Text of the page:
---
(I picture W in prayer, and Winston sipping Scotch!)

2/02/2006 01:49:00 PM  
Blogger enscout said...

Speaking of European weakness; Olivier Guitta over on The Counterterrorism Blog has posted the story of the absence of Al Quaeda on the EU's list of terrorist organizations.

Unbelievable!

2/02/2006 01:50:00 PM  
Blogger Doug said...

Heloise said...
"Of course I am by nature an optimist. "
---
When my eye first scanned Wretchard's latest, I thought:
"Great, they fired Toles"
(and drooled at the prospect of Kevin's outrage)
Then I read.
Hope springs eternal.

2/02/2006 01:53:00 PM  
Blogger Engineer-Poet said...

Doug, that's only an admirable trait when the course is right.

Look at the nonsense just from the SOTU speech:
- More "religion of peace" rhetoric.
- Not one word about the natural gas crisis in N. America, and nothing about conservation.

Bush could easily dispel the notion that he serves the oil industry and not the country.  He reinforces it.

2/02/2006 02:03:00 PM  
Blogger Alf said...

Wretchard, These cartoons are a disaster for the secular humanist Europeans - who are apparently clueless on issues of faith. Freedom of speach is of critical importance, but no one in his right mind would insult another's mother and expect them to be amused. Blaspheming another's God is an order of magnitude worse.
As Mark Steyn recently described in the WSJ, Europe due to its demographics and culture is on the teetering towards extinction. This incident may well mark the start of a long civil war that ends with the formation of Eurorabia.

2/02/2006 02:13:00 PM  
Blogger RWE said...

Meme chose: yes, relative to hurting Islamics, my thoughts exactly, as you might have surmised.

But are we hurting them? I think not. We are enraging them, but unfortunately I am sure that they will not emulate Walt Disney lemmings and pitch themselves off some precipice.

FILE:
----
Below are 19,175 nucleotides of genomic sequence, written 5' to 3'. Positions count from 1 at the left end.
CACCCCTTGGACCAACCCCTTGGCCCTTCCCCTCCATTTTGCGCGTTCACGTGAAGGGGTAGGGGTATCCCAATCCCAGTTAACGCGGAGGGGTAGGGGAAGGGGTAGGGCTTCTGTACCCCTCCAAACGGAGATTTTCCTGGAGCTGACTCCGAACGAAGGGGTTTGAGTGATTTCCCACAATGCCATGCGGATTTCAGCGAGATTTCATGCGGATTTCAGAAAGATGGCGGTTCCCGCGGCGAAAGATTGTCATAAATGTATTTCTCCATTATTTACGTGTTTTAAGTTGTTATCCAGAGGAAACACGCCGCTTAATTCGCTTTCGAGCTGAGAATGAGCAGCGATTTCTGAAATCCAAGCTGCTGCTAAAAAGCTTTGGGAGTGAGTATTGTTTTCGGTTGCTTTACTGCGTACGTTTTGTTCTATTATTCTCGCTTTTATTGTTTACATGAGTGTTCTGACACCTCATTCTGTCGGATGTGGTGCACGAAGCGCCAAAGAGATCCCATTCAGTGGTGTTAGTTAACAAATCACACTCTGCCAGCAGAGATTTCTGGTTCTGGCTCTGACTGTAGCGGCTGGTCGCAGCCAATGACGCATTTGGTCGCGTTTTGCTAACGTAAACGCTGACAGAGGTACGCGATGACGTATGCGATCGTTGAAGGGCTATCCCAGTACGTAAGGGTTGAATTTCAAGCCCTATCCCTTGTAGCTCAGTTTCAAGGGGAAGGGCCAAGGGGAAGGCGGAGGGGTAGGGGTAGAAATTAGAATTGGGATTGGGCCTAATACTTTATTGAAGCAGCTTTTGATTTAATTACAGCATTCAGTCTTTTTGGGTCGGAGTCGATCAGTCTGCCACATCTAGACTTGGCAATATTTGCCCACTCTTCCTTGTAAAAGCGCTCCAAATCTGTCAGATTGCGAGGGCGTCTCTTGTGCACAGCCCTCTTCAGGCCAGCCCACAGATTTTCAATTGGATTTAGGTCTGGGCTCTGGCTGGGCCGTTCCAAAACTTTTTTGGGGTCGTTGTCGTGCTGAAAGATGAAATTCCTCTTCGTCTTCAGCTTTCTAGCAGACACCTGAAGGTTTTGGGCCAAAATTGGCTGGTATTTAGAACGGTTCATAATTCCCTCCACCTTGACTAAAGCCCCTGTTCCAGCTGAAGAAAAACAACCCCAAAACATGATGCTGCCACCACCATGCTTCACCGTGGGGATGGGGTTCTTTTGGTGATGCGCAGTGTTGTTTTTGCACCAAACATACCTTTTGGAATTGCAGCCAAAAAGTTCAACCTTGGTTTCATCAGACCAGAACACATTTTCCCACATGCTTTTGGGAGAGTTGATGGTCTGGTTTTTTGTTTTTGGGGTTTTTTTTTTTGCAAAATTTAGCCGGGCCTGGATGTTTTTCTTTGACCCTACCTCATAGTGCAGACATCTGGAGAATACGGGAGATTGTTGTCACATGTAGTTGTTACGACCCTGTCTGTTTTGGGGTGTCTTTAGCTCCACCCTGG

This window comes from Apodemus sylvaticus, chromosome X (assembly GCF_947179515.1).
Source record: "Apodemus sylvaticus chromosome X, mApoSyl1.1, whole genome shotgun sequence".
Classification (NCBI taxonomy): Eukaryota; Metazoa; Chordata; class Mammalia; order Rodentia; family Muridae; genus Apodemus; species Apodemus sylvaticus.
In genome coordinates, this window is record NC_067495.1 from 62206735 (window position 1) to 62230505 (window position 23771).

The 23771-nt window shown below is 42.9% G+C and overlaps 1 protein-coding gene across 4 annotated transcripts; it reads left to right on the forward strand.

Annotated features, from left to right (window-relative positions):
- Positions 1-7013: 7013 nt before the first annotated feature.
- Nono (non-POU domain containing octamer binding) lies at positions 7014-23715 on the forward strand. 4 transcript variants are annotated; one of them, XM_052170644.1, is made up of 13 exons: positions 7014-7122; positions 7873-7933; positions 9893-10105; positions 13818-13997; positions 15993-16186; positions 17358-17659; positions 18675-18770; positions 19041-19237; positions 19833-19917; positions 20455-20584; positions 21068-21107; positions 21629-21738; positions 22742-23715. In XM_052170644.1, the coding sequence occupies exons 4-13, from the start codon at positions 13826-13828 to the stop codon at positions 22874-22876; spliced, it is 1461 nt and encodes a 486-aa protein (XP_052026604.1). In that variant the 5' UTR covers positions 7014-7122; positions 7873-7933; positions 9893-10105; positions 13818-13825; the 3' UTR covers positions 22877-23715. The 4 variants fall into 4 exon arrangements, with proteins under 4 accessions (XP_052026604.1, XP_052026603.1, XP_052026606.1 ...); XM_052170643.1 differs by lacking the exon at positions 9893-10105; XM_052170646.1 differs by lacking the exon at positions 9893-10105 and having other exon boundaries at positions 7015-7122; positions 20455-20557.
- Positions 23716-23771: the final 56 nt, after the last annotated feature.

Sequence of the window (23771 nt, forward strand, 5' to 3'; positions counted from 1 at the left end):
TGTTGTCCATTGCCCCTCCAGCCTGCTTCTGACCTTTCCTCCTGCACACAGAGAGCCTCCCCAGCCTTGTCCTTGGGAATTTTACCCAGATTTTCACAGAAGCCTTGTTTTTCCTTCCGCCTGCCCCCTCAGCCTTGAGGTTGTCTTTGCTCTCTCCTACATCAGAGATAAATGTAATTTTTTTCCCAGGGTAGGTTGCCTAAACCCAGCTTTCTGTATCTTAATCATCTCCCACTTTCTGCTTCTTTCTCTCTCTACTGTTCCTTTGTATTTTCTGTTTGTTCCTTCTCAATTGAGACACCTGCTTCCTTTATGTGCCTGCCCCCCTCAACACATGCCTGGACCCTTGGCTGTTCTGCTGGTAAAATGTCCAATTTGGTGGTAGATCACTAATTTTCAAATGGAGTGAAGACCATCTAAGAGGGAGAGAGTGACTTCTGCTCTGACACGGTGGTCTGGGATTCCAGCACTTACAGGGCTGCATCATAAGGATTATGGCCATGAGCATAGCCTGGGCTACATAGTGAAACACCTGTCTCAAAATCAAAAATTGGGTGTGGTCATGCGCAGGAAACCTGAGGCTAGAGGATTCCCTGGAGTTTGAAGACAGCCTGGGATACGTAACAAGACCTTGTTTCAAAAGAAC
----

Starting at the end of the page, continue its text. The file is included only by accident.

What Wretchard means is what they will do is reveal their true nature - appear not as poor oppressed that elicit the sympathy of the Left - but rather show themselves as unreasonable lunatics that not even a Ward Churchill could embrace - or a Howard Dean ignore.

In any event there will no doubt be those cowards in the West who will apologize profusely, and be willing to give up a little thing like drawing some pictures in order to keep the "peace" - but many others will see the true nature of what they will finally recognize as The Enemy.

On the other hand - if you are planning a battle with Islamics, then put up a billbord with suitable cartoons and site your guns accordingly.

2/02/2006 02:13:00 PM  
Blogger John B said...

Re: "Tayyip Erdogan, prime minister of Turkey, a European Union candidate country, deemed the cartoons an “attack on our spiritual values”, and called for a limit on press freedom."

Well, if anyone had any doubts as to why Turkey should be denied EU membership, Mr. Erdogan has just confirmed them.

2/02/2006 02:18:00 PM  
Blogger CatoRenasci said...

Well, so much for Turkey's admission to the European Union....

2/02/2006 02:19:00 PM  
Blogger Doug said...

Engineer,
Ever hear someone speak when they've been breathing Hydrogen?
...that's REALLY funny stuff.
Almost makes one forget we could cut our consumption by 30% nearly immediately w/efficiency improvements alone.
Almost.

2/02/2006 02:28:00 PM  
Blogger Meteor Blades said...

I probably agree with the main posts on this site 25% of the time, but this one, and the others on this subject here, have been spot on.